The two armies finally moved by sea and land towards the fixed place of the contest at Bråvalla. Sögubrot says that this was a moor beneath the forest of Kolmården, close to the Bråviken bay in Östergötland. Hring came first to the battle site and bade his army to rest until the Danes arrived. This took time for the ships were so thick upon the Kattegat that one could walk across the Sound on the ships from Zealand to Skåne as if there was a bridge. When the armies finally opposed each other, Harald found to his consternation that the Swedish army applied the Svinfylking formation that had so often secured victory to the Danes. The Gesta Danorum makes clear that this formed part of Odin's sinister game. The kings encouraged their warriors to attack without holding back. The lur horns sounded and the battle cries rose up. The battle began with an exchange of spears and arrows and even then, at the first, of the battle blood flowed upon the ground. Then swords were drawn and warrior fought against warrior. The most ferocious champion on Harald's side was Ubbe the Frisian who killed scores of enemies before being shot down by Norwegian archers. Stærkod, on Hring's side, fought first with Ubbe the Frisian and received of him six wounds before the combatants drifted apart in the chaos. Then he fought with the shield maiden, Veborg, who struck him in the face so that his beard dangled loose, but he bit his beard to hold on to it. Then he met the shield maiden, Visne. "You hurry to your death!" she shouted. "Now, you shall die!" "No," he cried, "not before you have lost King Harald's standard." At that instant he struck her hand and went on.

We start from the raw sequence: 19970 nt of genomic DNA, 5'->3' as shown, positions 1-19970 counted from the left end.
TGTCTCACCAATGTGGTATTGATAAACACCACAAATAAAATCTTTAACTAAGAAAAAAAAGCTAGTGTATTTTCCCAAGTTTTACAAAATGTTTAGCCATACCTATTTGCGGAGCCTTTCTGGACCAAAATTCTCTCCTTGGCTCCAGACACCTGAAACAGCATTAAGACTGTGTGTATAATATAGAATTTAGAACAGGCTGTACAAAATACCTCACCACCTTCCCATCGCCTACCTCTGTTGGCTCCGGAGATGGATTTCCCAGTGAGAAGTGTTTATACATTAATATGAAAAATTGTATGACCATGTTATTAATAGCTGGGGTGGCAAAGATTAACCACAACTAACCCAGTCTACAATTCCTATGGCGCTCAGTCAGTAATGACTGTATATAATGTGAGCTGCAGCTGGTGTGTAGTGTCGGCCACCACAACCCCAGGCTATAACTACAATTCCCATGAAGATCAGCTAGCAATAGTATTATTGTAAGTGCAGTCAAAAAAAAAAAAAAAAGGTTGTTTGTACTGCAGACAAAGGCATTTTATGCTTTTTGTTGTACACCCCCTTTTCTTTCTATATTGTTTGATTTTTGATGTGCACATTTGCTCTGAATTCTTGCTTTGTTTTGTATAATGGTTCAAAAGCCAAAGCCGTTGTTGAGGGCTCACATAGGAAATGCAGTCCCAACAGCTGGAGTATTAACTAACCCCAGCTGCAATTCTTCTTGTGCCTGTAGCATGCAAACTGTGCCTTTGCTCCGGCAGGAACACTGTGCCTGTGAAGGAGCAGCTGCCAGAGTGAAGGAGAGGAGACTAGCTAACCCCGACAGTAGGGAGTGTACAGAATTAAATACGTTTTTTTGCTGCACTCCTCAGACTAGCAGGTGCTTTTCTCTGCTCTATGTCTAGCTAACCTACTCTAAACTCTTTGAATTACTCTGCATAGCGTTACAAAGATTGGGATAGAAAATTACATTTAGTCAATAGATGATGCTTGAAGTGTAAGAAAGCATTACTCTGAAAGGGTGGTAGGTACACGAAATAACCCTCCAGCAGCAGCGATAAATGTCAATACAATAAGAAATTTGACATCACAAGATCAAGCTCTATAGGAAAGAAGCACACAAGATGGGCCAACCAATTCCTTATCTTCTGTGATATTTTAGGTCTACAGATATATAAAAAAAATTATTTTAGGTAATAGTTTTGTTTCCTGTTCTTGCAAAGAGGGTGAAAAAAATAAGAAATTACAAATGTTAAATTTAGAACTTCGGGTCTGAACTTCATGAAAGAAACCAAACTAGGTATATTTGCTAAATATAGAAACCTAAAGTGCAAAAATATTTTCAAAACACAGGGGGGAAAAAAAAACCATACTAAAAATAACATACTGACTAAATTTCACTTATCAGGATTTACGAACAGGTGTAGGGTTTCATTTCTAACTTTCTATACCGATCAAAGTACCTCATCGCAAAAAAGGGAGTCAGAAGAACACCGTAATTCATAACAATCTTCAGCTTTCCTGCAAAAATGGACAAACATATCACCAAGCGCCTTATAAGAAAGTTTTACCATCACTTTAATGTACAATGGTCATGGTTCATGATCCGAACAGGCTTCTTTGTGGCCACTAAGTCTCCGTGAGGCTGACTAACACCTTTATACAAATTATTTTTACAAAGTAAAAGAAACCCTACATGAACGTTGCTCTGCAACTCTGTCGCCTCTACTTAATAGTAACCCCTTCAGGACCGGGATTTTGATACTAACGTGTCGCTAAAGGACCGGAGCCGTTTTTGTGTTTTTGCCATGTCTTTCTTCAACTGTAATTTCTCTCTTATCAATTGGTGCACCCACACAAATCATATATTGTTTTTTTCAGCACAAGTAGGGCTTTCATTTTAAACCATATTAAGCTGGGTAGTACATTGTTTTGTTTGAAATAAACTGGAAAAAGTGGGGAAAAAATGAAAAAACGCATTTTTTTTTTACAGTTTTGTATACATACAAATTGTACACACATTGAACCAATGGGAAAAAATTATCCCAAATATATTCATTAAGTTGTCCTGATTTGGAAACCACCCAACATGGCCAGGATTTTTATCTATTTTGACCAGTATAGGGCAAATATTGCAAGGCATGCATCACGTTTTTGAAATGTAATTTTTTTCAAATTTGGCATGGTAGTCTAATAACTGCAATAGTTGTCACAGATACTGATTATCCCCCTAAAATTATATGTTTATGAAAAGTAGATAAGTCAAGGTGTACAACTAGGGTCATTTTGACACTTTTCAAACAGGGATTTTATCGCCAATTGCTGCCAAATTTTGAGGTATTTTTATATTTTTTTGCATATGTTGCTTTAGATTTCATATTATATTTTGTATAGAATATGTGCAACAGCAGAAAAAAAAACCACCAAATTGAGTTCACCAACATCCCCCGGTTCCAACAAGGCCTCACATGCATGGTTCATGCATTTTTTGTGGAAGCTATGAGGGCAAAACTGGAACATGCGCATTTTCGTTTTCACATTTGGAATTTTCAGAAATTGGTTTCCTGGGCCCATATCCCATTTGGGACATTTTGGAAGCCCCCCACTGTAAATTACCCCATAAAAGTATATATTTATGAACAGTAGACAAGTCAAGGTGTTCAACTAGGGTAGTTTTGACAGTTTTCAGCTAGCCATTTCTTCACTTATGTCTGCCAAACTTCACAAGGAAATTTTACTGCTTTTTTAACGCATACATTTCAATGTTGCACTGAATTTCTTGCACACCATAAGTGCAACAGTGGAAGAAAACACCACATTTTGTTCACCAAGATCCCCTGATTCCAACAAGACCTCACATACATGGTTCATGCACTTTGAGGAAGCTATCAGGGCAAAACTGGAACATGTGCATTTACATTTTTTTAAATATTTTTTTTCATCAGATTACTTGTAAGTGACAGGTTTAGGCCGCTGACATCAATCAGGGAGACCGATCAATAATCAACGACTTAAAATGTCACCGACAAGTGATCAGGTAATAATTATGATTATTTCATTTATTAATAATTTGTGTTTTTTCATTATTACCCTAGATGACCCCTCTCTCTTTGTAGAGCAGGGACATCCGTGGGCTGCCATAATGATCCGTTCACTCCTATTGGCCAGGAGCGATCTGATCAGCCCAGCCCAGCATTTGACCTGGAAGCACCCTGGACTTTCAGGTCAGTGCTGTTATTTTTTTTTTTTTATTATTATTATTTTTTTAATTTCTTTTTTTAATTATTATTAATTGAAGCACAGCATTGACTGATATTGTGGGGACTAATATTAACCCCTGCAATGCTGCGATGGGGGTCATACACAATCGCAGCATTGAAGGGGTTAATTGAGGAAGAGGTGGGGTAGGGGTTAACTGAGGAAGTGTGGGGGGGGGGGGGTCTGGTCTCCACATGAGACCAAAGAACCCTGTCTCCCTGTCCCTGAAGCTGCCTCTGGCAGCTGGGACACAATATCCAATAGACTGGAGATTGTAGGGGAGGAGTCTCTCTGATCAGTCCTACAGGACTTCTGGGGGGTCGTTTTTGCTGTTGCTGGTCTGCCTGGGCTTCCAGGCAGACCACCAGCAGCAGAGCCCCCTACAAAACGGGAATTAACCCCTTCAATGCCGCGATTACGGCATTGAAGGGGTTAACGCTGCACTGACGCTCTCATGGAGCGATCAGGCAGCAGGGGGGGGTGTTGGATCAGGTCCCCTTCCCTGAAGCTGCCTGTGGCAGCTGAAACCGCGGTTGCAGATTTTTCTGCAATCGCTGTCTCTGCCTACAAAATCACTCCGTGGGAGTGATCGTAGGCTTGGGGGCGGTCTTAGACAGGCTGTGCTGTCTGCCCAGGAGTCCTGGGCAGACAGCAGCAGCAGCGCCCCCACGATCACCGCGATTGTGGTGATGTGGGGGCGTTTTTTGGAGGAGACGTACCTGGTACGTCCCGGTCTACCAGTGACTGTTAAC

Blind, old King Harald rode out into the fray in a chariot with a sword in each hand and struck away at the enemy. Eventually Harald fell in the battle, according to the Gesta Danorum by Odin's own hand. The god steered the royal chariot in the shape of Brune and bludgeoned the king with a club (since he was hard against steel). Along with him fell 15 kings and 30,000 free-born men. When Hring heard that his opponent had fallen, he instantly gave the sign that the fighting should cease. The day after the battle he sought out King Harald's body and put it onto a funeral pyre along with his horse. Hring stood before the fire and bade Harald ride straight to Valhalla and secure lodging for those who had perished. Thereafter, all the chiefs walked around the pyre throwing weapons and gold onto it. Sigurd Hring, traditionally the father of Ragnar Lodbrok, became the ruler of both Denmark and Sweden but not, it seems, of Norway which was then a patchwork of petty kingdoms.

Historical origins